It is common in construction contracts to find determination clauses allowing either side to bring their contractual obligations to an end should an event specified occur due to the actions or inactions of the other. It would seem that common law determination and determination under a clause of contract are alternatives. There are differences between the processes. First, whereas common law determination depends upon repudiatory conduct or a fundamental breach, the grounds of determination specified by the contract need not exhibit these features, although frequently such will be present. Second, the remedies for common law determination are provided by law, whereas with a contractual determination the clause itself must expressly deal with the issue of remedies. Third, at common law in the face of repudiatory conduct or fundamental breach the innocent party need only indicate to the other that he accepts the breach and considers the contract discharged. Under a contractual determination clause the procedure specified must be carefully followed, failure to so may prevent a successful determination.
The right of forfeiture may be stipulated to accrue either
1) on the bankruptcy of the contractor only, or
2) on his bankruptcy and also on the occurrence of other events, or 3) on the occurrence of other events only
Clause 8.5.1 of the JCT SBC 05 states that if the contractor is insolvent, the employment may at any time by notice to the contractor terminate the contractor’s employment. Similarly Clause 8.10.1 of the JCT SBC 05 states that the employer is insolvent, the contractor may by notice to the employer terminate the Contractor’s employment under the contract.
A provision empowering the employer to forfeit the contract on the bankruptcy of the contractor is introduced into building and engineering contracts for the purpose of preventing a contractor’s trustee in bankruptcy from electing to complete the contract, and such a provision is valid, if it is coupled with a stipulation that the contractor’s contract shall be a personal one; and further, so far as the forfeiture affects the mere licence of the contractor to enter upon the site, it would seem that the revocation of that licence can be conditioned on bankruptcy, as a mere licence does not seem to be included in the definition of property. A trustee, however, would be entitled to enter the site to remove property of the bankrupt in respect of which the employer had no right under the contract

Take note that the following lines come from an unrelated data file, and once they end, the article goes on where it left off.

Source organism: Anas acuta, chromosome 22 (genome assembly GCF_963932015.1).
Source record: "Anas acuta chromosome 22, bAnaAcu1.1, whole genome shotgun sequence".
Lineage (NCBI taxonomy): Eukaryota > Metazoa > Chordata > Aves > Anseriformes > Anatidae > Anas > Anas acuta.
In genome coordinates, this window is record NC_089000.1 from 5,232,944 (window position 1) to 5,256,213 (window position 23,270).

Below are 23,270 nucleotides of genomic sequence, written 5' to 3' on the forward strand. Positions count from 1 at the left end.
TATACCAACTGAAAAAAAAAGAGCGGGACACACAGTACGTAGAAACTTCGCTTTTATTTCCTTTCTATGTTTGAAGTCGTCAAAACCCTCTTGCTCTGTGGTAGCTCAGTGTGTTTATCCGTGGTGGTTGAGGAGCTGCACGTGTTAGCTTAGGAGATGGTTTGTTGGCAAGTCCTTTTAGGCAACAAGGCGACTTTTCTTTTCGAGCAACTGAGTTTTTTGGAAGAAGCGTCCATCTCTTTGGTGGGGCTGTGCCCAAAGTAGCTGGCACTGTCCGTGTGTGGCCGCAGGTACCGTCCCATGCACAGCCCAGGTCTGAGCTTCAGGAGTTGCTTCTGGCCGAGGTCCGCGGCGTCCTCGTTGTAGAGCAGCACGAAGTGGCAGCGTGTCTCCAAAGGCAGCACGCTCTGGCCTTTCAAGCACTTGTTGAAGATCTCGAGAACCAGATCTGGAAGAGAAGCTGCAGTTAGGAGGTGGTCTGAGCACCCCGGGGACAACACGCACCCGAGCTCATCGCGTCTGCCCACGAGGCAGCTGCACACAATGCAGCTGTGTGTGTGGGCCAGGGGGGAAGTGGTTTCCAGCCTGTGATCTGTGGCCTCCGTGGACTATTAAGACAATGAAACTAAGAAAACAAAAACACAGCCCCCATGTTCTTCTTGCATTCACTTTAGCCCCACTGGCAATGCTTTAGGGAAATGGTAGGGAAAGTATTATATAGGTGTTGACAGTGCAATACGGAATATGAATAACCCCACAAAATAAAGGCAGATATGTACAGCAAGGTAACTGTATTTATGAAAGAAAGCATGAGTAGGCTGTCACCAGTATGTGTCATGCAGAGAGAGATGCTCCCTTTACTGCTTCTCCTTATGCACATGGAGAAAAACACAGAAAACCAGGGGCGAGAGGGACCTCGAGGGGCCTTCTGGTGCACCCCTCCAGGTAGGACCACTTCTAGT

The validity of a right to forfeit on the bankruptcy of the contractor is dependent on the nature of what is stipulated to be forfeited. In addition to bankruptcy, forfeiture is usually conditioned upon the happening of one or more of the following events: 1)not commencing the work 2) not regularly proceeding with the work for a fixed number of days, 3) not proceeding to the satisfaction of the employer or the architect, 4) not proceeding with such despatch as, in the opinion of the architect, will enable the works to be duly completed by the time stipulated, 5) not observing some stipulations of the contract 6) leaving the works in an...